A Jewish Fisherman


According to the government survey of 1931 the town had 21 shops, 19 of them owned by Jews (90%). Their distribution according to the type of business is given in the table below:

Type of business Total Owned by Jews
Grocery stores 3 3
Grain and flax 2 2
Butcher's shops and cattle trade 1 1
Restaurants and taverns 5 4
Textile products and furs 5 5
Leather and shoes 2 2
Medicine and cosmetics 1 1
Hardware products 1 1
Timber and heating material 1 0

According to the same survey 17 light industries were in town all Jewish owned.

Type of factory Owned by Jews
Metal Workshops 1
Textile: Wool, Flax, Knitting 6
Flour mills, Bakeries, Food Production 3
Leather Industry: Production, Cobbling 3
Barber Shops, Bristle Processing, Photographers 4


Excerpt from the original survey where
five Jewish cloth shops from Maliat appear


Excerpt from the survey where
three Jewish knitting workshops from Maliat appear


In 1937, 80 Jewish trades people worked in Maliat : fourteen knitters, twelve tailors, ten bakers, nine butchers, four shoemakers, four tinsmiths, three carpenters, three leatherworkers, two felt boot makers, two milliners, two blacksmiths, two barbers, two potters, two watchmakers, two needle traders, one glazier, one etcher, one electrician, one book binder, one corset maker, one textile painter and one other.

An important role in the economic life of Maliat Jews was played by the Jewish Popular Bank (Folksbank) that had a branch in Alunta, 15 km. away, where 24 Jewish families lived. In 1927, the bank had 318 members, in 1929 the number increased to 322 members.


The Jewish Folksbank in Maliat-Management and Workers
Sitting from left: M. Calpuin, R. Shachar, D. Weinbren, –, A. Flit, M. Margolis, A. Shapiro
Standing from left: –, –, E. Burgin, Z. Joselowitz, –, H. Weinbren, Pockman

(Courtesy of Naomi Musiker, from the Jewish Board of Deputies archive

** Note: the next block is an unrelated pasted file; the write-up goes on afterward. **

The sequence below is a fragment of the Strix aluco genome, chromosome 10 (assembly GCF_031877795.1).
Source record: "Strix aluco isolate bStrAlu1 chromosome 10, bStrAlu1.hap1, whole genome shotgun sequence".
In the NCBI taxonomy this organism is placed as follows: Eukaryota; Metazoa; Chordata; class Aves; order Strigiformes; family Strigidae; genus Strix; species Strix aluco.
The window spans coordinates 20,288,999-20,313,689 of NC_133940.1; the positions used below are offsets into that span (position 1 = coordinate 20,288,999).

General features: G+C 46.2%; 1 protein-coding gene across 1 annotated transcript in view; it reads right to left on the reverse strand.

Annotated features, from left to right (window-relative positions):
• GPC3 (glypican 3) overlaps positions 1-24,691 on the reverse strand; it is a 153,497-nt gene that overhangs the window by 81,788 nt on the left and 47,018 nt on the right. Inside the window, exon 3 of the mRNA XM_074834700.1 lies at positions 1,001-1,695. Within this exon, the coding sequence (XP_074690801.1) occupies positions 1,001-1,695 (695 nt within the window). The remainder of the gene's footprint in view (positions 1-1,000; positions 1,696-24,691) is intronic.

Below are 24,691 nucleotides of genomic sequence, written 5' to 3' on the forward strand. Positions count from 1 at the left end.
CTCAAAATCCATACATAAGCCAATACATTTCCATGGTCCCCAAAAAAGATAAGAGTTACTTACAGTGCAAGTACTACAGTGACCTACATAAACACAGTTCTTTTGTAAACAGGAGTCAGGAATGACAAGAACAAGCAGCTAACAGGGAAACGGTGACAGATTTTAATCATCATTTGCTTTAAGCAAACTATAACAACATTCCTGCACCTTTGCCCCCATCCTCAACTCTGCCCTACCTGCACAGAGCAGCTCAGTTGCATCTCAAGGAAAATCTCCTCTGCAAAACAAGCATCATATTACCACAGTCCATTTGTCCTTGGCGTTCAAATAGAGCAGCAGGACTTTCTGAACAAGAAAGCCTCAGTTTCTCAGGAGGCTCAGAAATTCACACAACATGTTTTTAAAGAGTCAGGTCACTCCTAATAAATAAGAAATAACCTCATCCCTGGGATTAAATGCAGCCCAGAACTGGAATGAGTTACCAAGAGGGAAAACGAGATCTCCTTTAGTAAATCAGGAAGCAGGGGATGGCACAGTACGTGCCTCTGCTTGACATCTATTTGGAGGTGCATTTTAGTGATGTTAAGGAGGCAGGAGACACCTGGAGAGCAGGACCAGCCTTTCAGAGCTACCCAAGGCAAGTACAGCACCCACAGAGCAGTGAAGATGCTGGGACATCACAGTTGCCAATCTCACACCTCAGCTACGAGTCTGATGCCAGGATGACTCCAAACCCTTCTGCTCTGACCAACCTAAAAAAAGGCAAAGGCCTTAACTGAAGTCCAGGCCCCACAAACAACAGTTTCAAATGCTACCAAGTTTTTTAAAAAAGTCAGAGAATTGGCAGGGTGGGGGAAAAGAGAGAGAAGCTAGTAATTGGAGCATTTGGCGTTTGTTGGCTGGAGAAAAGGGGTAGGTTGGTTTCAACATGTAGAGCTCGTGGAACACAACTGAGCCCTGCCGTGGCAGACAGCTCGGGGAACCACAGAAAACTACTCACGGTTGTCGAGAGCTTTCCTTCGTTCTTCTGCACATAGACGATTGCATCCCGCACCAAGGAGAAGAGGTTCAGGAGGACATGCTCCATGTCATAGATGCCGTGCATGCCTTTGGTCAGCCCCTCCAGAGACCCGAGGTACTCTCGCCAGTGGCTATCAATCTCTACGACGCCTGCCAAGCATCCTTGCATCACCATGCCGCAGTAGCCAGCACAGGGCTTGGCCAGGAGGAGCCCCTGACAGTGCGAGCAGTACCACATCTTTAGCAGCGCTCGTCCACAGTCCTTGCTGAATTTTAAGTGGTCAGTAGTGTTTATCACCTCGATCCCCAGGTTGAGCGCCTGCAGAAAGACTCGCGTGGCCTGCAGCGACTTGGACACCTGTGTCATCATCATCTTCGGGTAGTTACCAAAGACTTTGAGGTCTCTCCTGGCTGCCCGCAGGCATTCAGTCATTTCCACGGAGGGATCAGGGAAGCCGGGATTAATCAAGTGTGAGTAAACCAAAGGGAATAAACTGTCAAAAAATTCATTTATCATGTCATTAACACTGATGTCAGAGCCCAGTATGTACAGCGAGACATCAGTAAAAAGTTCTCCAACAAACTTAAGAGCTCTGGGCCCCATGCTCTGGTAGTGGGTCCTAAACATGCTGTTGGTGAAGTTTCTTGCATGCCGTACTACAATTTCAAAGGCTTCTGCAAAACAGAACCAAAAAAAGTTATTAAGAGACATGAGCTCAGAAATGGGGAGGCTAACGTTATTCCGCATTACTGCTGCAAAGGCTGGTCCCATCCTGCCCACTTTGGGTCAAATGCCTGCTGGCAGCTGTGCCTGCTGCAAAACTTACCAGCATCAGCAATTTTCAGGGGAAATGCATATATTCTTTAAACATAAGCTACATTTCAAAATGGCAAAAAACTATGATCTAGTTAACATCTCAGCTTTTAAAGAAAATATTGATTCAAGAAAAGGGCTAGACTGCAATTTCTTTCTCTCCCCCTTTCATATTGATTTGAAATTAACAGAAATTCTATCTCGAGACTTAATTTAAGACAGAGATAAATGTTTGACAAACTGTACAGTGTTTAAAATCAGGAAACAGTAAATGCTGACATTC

in Johannesburg, scanned by Barry Mann and Maurice Skikne)


In 1939, the town had 22 telephone subscribers; 7 of them were Jewish.

The closure of the border with Vilna and its region which previously provided significant trade with Maliat, and the open propaganda of the Lithuanian Merchants Association (Verslas) urging people not to buy in Jewish shops, caused hardship to the town's Jews. The decision of the local authorities to foreclose 22 Jewish shops on the market square under the pretext that they were too old, aggravated the already pitiful situation. Following the destruction of 14 shops and three private homes in 1931 many Maliat Jews chose to emigrate to America, to Uruguay and in large numbers to South Africa, where an Association of Former Maliaters (Landsmanshaft) was active for many years.

The Jewish children of Maliat acquired their elementary education at the Yiddish school (established in 1910) and at the Heder (with 30 boys). During independent Lithuania the Yiddish school joined the Kultur Lige chain, and a Hebrew school of the Tarbuth chain was formed. On average 160 children studied in both schools. The teachers at the schools were A. Helfer, A. Shapiro, M. Pakman, G. Burgin, R. Gordon, A. Sudavsky, A. Shadkhan, Turetz, Zang, Vareis, Shapiro, Rozental, Reznik, Pilevsky, Kosover, Aizen.

In 1924 a Talmud Torah was also opened. Some of the students continued their studies in the Hebrew high schools of Vilkomir (Ukmerge), Utyan and Kovno. Maliat also had a library and a drama circle.


The Hebrew school
(Courtesy of Naomi Musiker, from the Jewish Board of Deputies archive
in Johannesburg, scanned by Barry Mann and Maurice Skikne)


Religious life was concentrated at the four prayer houses. Among those who served as rabbis were the following religious authorities: Meir-Shalom HaCohen Guryon who worked in the 1820s and 1830s and died in Jerusalem in 1839; Yisrael-David Heilperin, died in 1883; Ya'akov-Meir Yaka served from 1901; Yits'hak-Aryeh Bilitsky (1887-1933) served in Maliat from 1920; his son, Neta-Hayim Bilitsky, the last rabbi of Maliat, who served from 1933 until 1941 and was murdered together with his community.